Some significant Republicans are openly speculating that it is only a matter of time before Gov. Arnold Schwarzenegger declares himself a Democrat. What’s more, they claim he might as well already have switched political parties.
These are mostly the same people who spent much of last summer calling the governor a RINO – Republican in Name Only – as he adopted much of the Democratic Party’s legislative agenda while avowing the cause of bipartisanship.
“A party switch could happen very soon, any day,” asserts Stephen Frank of Ventura County, a former president of the California Republican Assembly and the writer of a daily conservative weblog. “I think it is in the works.”
While Schwarzenegger says nothing about any switcheroo and his staffers scoff, Frank and many others in the GOP’s right wing saw his espousal of the infrastructure bonds passed this fall as Propositions 1A through 1E as sacrilege, an abandonment of Republican small government, pay-as-you-go principles. They hated his signing the state’s precedent-setting new anti-global warming law. And they despised his signing a Democratic bill raising the state’s minimum wage.
Still, they were willing to live with all that during the election season, because they nevertheless found him far preferable to Democratic challenger Phil Angelides.
But they gagged when they heard his response to the Democratic takeover of both houses of Congress. “I think this is good that we have new blood coming to Washington, that we have new people and new ideas coming to Washington,” Schwarzenegger said during a two-day visit to Mexico just after the election. “I think it’s good that there are new ideas and new blood because Washington was stuck. They could not move forward…I think the people have spoken in America, all over the United States, and have sent a very clear message to Washington.”
Some California Republicans felt this was a very clear message to them, that they can expect in Schwarzenegger’s new term more of what he gave them this year. The immediate response from the state Assembly’s Republican caucus was to dump the relatively flexible George Plescia of San Diego from his post as GOP leader and replace him with Mike Villines of Fresno.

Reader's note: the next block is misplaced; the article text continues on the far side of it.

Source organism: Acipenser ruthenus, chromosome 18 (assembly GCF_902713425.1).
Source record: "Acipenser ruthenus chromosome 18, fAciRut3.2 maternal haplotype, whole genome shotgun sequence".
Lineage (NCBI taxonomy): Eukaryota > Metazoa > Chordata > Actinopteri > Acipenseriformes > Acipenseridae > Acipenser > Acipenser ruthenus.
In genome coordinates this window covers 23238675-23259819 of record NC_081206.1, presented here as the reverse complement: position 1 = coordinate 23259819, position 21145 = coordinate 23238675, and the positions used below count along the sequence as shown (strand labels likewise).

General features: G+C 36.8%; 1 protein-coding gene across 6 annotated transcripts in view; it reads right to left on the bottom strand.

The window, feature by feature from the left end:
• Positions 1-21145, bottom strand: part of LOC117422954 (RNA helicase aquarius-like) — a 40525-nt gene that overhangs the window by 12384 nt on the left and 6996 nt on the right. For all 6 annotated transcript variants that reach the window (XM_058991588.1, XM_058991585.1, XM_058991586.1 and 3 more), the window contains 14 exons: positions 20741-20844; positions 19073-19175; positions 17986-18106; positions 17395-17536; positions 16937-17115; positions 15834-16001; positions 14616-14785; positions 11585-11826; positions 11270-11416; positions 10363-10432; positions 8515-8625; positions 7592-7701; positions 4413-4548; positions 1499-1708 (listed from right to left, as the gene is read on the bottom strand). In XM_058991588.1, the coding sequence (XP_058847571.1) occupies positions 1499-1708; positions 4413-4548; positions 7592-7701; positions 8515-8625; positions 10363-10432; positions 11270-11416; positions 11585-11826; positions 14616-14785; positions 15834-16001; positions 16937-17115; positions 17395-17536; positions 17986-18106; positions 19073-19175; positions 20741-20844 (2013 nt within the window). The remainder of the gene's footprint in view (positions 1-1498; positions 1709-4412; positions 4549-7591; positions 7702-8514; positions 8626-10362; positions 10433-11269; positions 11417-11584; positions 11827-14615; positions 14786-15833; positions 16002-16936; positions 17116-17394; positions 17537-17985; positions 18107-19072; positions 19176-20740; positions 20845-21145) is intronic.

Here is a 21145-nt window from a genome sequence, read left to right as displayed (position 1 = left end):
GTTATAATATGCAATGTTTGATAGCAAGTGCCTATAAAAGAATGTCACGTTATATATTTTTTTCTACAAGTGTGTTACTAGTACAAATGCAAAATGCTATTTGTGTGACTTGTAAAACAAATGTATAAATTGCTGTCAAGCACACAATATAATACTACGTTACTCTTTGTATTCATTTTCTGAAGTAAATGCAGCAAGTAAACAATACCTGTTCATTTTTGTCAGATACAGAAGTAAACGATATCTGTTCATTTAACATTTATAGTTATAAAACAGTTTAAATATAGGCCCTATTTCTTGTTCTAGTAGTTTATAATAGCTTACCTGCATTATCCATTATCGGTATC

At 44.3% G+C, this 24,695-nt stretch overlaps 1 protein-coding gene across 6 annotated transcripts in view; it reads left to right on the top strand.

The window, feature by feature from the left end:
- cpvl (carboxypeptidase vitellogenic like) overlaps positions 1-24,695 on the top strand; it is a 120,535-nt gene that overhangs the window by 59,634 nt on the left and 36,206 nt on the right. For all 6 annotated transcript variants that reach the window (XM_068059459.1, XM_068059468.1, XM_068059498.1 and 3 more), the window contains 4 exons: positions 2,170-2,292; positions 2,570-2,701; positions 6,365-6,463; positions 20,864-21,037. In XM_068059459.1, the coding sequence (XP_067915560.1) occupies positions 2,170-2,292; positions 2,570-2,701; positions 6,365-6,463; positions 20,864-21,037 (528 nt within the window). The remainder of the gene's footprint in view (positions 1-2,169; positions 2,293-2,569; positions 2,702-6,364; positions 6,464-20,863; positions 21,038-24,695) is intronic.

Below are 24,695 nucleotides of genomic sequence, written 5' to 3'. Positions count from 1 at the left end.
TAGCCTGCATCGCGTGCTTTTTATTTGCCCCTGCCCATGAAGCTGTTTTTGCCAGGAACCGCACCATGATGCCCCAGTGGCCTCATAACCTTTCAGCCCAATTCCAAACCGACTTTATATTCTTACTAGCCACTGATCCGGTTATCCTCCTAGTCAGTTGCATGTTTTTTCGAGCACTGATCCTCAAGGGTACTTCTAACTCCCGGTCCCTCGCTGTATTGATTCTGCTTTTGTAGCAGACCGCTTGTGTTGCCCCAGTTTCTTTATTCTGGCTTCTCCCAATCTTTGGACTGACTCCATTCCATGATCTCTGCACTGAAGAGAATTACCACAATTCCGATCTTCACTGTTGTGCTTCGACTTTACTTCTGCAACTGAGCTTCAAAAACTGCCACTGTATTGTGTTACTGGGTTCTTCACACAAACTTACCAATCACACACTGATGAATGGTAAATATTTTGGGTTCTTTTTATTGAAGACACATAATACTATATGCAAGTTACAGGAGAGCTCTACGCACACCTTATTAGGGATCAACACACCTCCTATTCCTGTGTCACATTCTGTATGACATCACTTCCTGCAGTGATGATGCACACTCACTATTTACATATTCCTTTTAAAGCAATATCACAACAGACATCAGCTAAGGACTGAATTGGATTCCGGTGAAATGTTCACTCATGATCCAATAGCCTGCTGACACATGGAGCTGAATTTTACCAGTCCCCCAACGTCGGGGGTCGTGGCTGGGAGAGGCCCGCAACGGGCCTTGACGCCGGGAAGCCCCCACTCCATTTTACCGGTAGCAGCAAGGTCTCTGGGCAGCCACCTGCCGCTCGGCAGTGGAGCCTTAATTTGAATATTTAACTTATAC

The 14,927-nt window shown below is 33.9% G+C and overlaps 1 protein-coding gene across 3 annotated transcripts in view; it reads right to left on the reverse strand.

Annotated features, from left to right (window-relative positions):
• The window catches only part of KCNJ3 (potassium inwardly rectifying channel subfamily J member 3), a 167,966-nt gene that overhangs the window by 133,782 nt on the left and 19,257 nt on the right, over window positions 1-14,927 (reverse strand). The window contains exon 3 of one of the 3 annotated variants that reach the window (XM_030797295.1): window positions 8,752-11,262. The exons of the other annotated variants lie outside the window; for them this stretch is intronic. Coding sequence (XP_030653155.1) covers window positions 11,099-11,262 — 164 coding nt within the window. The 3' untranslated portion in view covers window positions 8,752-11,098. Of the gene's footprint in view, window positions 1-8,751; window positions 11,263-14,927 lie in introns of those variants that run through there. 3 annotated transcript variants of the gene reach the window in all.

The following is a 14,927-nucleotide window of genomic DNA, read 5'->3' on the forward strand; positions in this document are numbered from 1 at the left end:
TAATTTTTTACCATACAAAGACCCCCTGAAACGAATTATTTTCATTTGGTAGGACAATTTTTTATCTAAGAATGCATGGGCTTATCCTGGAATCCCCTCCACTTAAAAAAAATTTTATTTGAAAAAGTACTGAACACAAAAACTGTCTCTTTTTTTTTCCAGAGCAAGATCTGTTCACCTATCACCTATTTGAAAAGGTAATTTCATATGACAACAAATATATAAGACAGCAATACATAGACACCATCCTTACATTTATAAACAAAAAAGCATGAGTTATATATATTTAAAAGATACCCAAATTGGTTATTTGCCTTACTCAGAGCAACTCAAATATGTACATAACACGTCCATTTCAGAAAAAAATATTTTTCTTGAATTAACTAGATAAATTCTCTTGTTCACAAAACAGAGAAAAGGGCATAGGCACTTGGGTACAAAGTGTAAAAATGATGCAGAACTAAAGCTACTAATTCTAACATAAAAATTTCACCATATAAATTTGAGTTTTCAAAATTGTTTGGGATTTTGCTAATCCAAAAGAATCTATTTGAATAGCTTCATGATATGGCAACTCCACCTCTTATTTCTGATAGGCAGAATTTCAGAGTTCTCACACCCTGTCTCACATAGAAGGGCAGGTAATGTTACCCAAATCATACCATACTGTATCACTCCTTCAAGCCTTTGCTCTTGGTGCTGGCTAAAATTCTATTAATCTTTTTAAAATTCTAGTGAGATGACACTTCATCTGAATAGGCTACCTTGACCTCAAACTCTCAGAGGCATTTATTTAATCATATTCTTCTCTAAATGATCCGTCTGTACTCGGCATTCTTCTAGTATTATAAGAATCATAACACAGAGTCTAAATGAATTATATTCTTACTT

Wrote GOP Assemblyman Bob Huff, newly reelected from the generally conservative eastern suburbs of Los Angeles, “This is only the first of several changes that are needed. Sacramento will be a de facto one-party (Democratic) state unless the Republicans in the Assembly…stand united. If we don’t, we will be nothing more than a wire fence with an open gate for the liberal agenda to pass through.”
Huff implies that he, like many other Republicans, feels Schwarzenegger might as well already be a Democrat, even if he hasn’t called himself one. One Democrat who thinks the governor needn’t bother switching is Garry South, the longtime campaign strategist who served as top adviser to ex-Gov. Gray Davis and then ran last spring’s gubernatorial primary campaign for outgoing state Controller Steve Westly.
“He doesn’t have to change because right now he’s bigger than either political party,” South said. “He can grab support from both parties, just like he did this fall. I honestly don’t think party identity matters to him. He uses the party when it’s useful to him and abandons it when it’s not.”
That opportunism rankles a lot of Republicans. They resented the fact Schwarzenegger made not a single campaign commercial for any other Republican this year and even observed just days before the election that state Sen. Tom McClintock, the GOP’s defeated candidate for lieutenant governor, was “totally wrong” about some things.
Wondered Democratic consultant Roger Salazar in a post-election Internet message, “Where exactly did Arnold help the GOP? Has Arnold abandoned his party? Is he becoming a Democrat? Does he want to? Is he faking it?
“Look, Governor,” he added, tongue firmly in cheek, “If you want to join the real Party of the People (sic), it’s a simple process.”
To become a Democrat, all he’d need to do is fill out a new voter registration card, and Salazar attached one of those just in case Schwarzenegger wanted to do the deed instantly.
But he may never make an actual switch, staying content to be a frequent RINO who sometimes takes solidly Republican positions.
On the other hand, he might switch instantly one day. “It’s a 50-50 question,” said Republican consultant Arnold Steinberg. “He’s volatile, unpredictable and he’ll do what serves his interests. Plus, he’s capable of turning on a dime, as we have all seen several times in the last three years.”
All this talk is yet another reason Schwarzenegger remains the most interesting political figure in California, topping even House Speaker-to-be Nancy Pelosi in both uniqueness and charisma.